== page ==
This aberration was offered in Canada by Tim Hortons for a while, but was eventually discontinued in most provinces (it turns out only Ontario and B.C. were sufficiently enlightened to embrace The Future of Protein). Subway, too, has climbed aboard the gravy train with a Beyond Meatball Marinara sub. And KFC has run a test project on Beyond Fried Chicken Kentucky Fried Miracles (possibly known as miracles because science can’t account for their willful ingestion).
Beyond Meat can’t take all the credit for this beyond-the-box thinking, though. Other faux-meat manufacturers have brought offerings to the table — Impossible Foods, for instance, whose pièce de résistance is the Impossible Burger, and the rather sheepish-sounding Before the Butcher.
Is all this mockery a bit beyond the pale? I don’t think so. Because this is not simply a question of a few scientists in a lab seeing if they can mimic the molecular structure of meat. The faux-meat movement is part of a radical environmental lobby to push people away from eating animal-based foods, including eggs and dairy.
Who’s behind it? Greenpeace, for one. According to its Less Is More campaign, the demon meat is tearing down forests, polluting water, disrupting the climate and mistreating animals — talking points that sound remarkably similar to Beyond Meat’s self-assigned mission to solve ‘four growing issues attributed to livestock production: human health, climate change, constraints on natural resources and animal welfare’.
Interestingly, pressure is also being brought to bear on school cafeterias in Europe and North America to offer vegan options, and in some cases to enforce vegetarian and even vegan meals once or twice a week.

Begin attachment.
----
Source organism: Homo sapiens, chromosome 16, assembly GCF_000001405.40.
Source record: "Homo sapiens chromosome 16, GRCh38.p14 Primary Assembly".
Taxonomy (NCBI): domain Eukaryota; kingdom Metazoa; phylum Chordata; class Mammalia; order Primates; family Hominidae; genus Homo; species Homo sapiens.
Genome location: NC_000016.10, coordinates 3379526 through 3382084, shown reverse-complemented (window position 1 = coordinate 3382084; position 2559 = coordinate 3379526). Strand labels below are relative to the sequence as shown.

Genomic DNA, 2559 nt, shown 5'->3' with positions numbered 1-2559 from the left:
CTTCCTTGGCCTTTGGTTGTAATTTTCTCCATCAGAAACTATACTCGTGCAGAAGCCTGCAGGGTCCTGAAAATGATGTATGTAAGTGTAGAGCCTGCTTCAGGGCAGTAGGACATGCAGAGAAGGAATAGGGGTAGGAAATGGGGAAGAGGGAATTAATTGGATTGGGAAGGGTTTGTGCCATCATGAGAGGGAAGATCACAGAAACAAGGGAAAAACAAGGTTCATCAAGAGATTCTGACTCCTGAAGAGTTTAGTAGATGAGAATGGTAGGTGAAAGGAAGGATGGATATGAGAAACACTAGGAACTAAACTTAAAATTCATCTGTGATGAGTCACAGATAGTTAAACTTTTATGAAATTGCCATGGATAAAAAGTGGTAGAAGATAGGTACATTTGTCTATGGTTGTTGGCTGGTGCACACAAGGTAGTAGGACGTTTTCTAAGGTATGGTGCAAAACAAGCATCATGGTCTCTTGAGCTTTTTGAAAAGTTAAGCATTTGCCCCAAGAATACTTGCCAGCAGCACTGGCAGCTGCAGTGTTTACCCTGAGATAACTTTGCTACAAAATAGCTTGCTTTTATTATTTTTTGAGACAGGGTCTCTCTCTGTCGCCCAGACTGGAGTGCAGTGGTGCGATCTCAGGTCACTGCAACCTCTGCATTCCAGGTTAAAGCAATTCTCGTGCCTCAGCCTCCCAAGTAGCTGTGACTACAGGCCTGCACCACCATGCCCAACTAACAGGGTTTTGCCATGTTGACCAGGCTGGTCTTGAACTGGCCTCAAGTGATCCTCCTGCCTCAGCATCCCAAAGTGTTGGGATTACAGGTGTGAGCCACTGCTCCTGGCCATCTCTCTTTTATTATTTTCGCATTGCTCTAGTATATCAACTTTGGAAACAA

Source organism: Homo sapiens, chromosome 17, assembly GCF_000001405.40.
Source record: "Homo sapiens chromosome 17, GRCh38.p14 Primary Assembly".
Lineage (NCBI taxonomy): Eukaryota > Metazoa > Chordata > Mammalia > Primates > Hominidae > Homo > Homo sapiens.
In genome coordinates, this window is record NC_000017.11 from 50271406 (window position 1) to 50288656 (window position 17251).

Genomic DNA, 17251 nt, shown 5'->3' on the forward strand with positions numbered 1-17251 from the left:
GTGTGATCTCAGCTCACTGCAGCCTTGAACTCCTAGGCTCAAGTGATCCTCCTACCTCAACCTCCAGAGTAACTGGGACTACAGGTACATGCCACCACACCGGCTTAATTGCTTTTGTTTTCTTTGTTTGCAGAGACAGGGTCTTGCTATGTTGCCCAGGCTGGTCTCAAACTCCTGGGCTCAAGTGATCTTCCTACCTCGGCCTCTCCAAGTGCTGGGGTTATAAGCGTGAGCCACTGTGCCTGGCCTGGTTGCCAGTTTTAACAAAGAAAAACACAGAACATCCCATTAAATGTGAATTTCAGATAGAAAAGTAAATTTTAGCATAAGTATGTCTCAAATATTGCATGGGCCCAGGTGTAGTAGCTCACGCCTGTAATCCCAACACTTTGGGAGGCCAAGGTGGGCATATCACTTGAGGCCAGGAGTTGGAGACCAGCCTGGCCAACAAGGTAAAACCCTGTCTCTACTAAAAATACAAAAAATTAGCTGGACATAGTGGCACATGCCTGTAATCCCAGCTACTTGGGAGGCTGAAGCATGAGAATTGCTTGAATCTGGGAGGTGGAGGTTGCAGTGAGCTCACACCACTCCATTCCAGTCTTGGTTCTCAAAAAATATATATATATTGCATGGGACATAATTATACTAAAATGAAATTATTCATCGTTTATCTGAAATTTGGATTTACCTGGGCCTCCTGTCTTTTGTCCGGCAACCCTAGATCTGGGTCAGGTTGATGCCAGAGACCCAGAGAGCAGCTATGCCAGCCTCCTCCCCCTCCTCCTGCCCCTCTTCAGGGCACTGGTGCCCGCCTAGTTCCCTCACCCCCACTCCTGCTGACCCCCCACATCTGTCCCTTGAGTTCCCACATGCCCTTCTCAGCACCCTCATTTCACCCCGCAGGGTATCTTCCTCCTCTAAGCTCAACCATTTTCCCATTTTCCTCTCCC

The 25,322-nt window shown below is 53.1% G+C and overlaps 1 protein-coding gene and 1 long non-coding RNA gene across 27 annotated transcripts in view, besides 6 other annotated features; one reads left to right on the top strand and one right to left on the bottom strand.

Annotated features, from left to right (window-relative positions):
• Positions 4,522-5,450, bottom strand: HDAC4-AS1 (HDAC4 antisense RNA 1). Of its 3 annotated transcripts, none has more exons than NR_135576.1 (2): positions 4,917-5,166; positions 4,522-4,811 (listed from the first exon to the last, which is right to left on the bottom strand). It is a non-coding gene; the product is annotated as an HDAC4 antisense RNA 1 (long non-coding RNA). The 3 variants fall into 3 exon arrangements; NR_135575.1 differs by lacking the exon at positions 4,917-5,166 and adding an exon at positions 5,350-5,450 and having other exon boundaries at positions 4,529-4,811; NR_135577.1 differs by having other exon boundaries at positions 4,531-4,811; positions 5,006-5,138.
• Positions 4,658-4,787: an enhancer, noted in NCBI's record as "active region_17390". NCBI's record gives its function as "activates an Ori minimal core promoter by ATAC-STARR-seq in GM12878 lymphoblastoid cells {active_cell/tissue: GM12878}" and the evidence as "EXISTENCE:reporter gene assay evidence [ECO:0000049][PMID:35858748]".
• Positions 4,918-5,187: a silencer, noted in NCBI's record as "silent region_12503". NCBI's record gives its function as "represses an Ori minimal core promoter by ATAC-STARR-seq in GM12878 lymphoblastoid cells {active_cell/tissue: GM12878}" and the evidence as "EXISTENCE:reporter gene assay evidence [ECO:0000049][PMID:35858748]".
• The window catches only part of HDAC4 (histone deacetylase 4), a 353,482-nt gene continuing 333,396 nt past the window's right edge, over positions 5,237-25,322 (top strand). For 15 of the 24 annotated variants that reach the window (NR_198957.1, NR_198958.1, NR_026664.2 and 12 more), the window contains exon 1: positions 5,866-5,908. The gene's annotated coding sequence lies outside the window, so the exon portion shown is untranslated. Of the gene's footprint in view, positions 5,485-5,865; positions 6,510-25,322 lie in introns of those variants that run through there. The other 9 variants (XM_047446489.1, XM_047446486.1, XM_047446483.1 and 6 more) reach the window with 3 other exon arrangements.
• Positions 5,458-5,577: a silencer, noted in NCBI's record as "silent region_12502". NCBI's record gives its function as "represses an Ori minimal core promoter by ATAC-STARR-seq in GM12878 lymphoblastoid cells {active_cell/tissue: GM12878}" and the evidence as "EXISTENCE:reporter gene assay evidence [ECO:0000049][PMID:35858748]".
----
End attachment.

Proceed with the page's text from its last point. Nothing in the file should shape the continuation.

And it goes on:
Don’t worry, though. Beyond Humans have complete confidence that everyone — even growing children — will easily adapt to a diet of processed plant matter. Mundane details such as potential physiological effects or the non-negligible environmental impact of increased crop production don’t trouble them. Are prophets to be impeded by such pettiness? For they are prophets, here to wean us off the fleshpots of Egypt and lead us into the Promised Land of The Future of Protein.
Goodbye, dear duck à l’orange. Au revoir, the rack of lamb to accompany Mediterranean vegetables and sauce vierge. Farewell, pan-roasted guinea fowl with truffles and leeks. Sayonara, beloved Wagyu, cooked medium-rare. Where we’re going, you can’t follow. The woke have spoken and ours is not to reason why; ours is but to do and die.
Indeed, one senses that the Beyond Human regards the ordinary human as a loathly carbuncle on the otherwise pristine face of the earth, constantly eating meat, having more than two children and failing — despite repeated instruction — to sort the recycling properly.
Pleasanter sorts (Spectator readers, for instance), while recognizing room for improvement, consider the human race uniquely and essentially worthwhile, capable of spiritual, cultural — and dare I say gastronomical — heights, to which the purely material cannot rise.
And like me, they might conclude that the pretentiousness of Beyond Meat and its cohorts, in attempting to redesign our diet and our future, is quite simply Beyond Belief.
This article is in The Spectator’s November 2019 US edition.